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Drug-free pain relief in the palm of your hand

19 Jun 2013
Drug-free pain relief in the palm of your hand News image

Many Australian chronic pain sufferers are now finding relief with a small high-tech device that fits in the palm of your hand.

The RITM SCENAR device, first developed in Russia, is a portable, battery operated, drug-free solution to pain relief.  

According to Chris Mortensen, SCENAR therapist and CEO of NS Health, the device helps the body heal naturally – often avoiding medication or surgery.  

So how does it work?  

“Basically, it’s an advanced form of electrotherapy, says Chris. “It works by stimulating the body’s inherent self-healing mechanisms with minimal undesirable side effects.  

“SCENAR sends an electrical signal from the skin through to the nervous system to the brain. It then stimulates the brain to release endorphins (Neuropeptides) which provide pain relief.”  

Neuropeptides are the key biochemicals the body needs to heal itself.  

The electrical signals generated by the RITM SCENAR device are similar in form to the body’s own endogenous neurological impulses. In this way the body does not recognise them as alien or invasive, therefore negative side effects as a result of the therapy are virtually non-existent.  

Scenar Theory of action

Mortensen says SCENAR therapy can be used to treat all forms of pain including back, neck and shoulder pain, headaches, migraine and chronic knee pain.  

It has been found to be particularly useful for treating acute pain such as a recent injury, inflammation or recent surgery.  

SCENARtherapy is effective in reducing pain, reducing swelling and inflammation, and reducing muscular spasm. This results in improved function, flexibility, and accelerated healing time.  

And SCENAR is not only a therapeutic device, it is also a diagnostic device.  

While scanning the body it actually identifies pain areas that need treatment.  

The RITM SCENAR rates the level of pain, measures range of movement and testing of movement relating to functional impairment.  

SCENAR devices range from a simple RITM SCENAR home device and a Sport D device to the more advanced RITM SCENAR Pro for health partitioners.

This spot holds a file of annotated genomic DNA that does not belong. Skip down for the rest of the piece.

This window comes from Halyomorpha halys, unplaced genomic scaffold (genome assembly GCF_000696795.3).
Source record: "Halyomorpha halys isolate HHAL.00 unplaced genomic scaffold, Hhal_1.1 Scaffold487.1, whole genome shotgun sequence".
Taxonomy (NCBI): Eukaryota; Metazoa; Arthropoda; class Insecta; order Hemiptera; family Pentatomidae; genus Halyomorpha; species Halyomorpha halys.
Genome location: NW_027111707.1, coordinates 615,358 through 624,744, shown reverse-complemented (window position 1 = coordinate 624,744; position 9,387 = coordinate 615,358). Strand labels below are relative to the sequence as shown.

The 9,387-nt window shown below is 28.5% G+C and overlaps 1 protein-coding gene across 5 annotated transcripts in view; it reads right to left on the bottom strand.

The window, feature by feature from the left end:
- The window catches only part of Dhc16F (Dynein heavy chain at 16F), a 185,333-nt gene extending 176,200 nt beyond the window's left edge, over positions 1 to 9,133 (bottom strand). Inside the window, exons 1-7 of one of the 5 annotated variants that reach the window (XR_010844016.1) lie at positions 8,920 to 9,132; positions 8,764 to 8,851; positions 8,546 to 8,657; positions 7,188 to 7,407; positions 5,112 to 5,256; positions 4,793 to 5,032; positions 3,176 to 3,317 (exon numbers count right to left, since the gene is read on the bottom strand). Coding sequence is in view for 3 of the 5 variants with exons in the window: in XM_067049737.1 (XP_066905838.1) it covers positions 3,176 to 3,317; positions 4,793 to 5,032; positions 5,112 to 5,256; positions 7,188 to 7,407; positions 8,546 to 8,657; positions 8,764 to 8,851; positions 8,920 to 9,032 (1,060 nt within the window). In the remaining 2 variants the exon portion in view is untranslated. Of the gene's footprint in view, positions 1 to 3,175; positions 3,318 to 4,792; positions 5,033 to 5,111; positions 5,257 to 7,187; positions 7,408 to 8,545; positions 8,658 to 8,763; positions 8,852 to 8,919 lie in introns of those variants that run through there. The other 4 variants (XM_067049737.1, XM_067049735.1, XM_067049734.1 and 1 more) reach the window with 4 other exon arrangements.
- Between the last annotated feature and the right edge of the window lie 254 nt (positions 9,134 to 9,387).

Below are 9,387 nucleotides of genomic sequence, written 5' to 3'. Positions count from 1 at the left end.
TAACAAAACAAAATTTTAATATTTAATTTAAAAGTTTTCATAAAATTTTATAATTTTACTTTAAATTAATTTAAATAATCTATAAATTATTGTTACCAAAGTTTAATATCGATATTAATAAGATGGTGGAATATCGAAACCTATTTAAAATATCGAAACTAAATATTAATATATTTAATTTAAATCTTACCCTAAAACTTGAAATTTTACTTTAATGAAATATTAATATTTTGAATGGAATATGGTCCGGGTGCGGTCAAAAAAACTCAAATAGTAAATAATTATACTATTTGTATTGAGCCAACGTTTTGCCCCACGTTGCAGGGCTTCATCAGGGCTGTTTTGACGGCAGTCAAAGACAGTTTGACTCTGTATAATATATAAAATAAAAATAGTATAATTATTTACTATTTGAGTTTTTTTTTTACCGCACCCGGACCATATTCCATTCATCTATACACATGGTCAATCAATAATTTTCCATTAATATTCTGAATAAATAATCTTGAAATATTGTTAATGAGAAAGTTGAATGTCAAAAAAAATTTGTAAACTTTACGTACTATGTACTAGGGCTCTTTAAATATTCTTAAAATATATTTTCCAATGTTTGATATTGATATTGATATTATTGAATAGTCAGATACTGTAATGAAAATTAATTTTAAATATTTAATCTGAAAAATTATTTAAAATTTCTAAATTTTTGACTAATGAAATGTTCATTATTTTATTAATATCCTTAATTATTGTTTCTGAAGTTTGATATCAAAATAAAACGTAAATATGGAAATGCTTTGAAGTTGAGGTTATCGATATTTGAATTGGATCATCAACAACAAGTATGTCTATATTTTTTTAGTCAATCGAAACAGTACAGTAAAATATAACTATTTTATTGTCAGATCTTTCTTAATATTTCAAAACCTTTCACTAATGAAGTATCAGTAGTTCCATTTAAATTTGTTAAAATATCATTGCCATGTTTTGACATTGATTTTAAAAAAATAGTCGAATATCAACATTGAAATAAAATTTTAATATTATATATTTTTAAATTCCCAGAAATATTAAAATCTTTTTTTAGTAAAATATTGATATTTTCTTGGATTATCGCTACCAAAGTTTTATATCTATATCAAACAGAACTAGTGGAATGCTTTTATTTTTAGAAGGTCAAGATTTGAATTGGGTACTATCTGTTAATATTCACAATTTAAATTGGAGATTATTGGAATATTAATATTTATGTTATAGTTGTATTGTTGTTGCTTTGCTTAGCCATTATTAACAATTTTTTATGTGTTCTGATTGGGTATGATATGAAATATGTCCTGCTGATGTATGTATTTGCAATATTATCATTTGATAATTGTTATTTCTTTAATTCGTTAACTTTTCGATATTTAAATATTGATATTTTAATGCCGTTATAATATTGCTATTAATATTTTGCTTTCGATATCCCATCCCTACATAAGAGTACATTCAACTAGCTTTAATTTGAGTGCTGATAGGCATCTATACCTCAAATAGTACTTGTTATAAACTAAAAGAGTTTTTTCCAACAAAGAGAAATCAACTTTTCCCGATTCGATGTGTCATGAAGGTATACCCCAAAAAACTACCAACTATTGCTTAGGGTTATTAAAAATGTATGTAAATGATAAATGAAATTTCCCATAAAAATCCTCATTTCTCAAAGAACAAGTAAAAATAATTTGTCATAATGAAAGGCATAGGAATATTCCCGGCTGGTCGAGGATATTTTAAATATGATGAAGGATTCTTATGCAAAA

Scenar 3

The device comes with special pads that can be attached to pain areas. A therapy session usually takes between 25-45 minutes depending on the complaint.

In some cases, relief from acute pain has been instant. 

NS Health has a long list of success stories, including high profile athletes Layne Beachley (7 times world surfing champion), Olympic medallists Natalie Cook (Volleyball) and Torah Bright (Snowboard).  

Recently NS Health formed a partnership with the NRL Parramatta Eels assisting with recovery and injury management for the 2013 season.  

Chris Mortensen says SCENAR therapy is suitable for people of all ages.

Treatment should be conducted under the supervision and guidance of a health professional. A trained therapist can observe the treatment process and ensures the device’s function.  

Depending on the complaint or ailment of the client the therapist can choose the dosage of the RITM SCENAR or the direction in which the RITM SCENAR is applied.  

As a general rule, the more chronic the condition, the more time it will take to achieve sustained pain relief. 

Sessions with a SCENAR therapist are available through the NS-Health Clinics. 

About the SCENAR device

More than 30 years ago a group of Russian scientists, doctors, engineers and physicians from Special Construction Bureau “RITM” began development work on the concept of aSelf-Controlled Energo-Neuro-Adaptive Regulator or SCENAR.  

Alexander Karasev and Professor Revenko set out to develop a method of treatment that was energy efficient, multi-applicable, portable and a universally non-invasive regulator of body functions – perhaps even suitable to accompany cosmonauts into space. 

These Russian pioneers were the first to successfully achieve repeatable therapeutic treatment using electrical signals to stimulate the human immune system and stimulate the body to heal, by using modulations of its own endogenous energy.  

In 1986, the first SCENAR device, having passed technical and clinical trials, was permitted by USSR Medical Council for application in the clinic-policlinic institutions and at homes.  

After the Soviet Union collapsed SCENAR became available to the broad medical community.  

The device has been gaining popularity and application among medical and health care practitioners throughout the world including UK, United States, Canada, Europe, and Australia. 

All SCENAR devices are included in the Australian Therapeutic Goods Administration Register.

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